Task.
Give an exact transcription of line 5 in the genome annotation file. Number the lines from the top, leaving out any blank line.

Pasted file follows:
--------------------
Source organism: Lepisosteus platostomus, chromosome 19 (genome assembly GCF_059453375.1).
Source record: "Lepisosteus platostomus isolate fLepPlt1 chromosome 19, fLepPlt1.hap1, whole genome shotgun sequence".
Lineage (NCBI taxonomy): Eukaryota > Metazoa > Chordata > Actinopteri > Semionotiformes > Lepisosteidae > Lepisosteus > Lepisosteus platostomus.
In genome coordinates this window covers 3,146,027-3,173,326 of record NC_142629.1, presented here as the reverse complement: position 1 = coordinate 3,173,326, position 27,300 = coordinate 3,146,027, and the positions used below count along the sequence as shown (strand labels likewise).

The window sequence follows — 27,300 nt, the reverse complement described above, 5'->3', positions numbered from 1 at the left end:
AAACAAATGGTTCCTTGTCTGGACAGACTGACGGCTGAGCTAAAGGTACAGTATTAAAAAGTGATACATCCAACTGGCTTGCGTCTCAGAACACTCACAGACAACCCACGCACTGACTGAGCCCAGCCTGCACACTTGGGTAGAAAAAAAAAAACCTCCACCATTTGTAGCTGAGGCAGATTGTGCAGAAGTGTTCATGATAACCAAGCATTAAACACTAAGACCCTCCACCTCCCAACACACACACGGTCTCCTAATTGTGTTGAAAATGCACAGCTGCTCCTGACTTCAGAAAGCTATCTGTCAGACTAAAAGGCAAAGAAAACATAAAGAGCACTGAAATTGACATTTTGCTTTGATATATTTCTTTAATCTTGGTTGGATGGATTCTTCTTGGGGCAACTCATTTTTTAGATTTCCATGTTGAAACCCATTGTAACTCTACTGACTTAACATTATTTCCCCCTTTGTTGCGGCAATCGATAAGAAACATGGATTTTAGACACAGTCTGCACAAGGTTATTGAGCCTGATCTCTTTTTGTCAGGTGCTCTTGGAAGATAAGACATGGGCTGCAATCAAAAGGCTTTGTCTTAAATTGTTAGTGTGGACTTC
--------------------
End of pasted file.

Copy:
The window sequence follows — 27,300 nt, the reverse complement described above, 5'->3', positions numbered from 1 at the left end: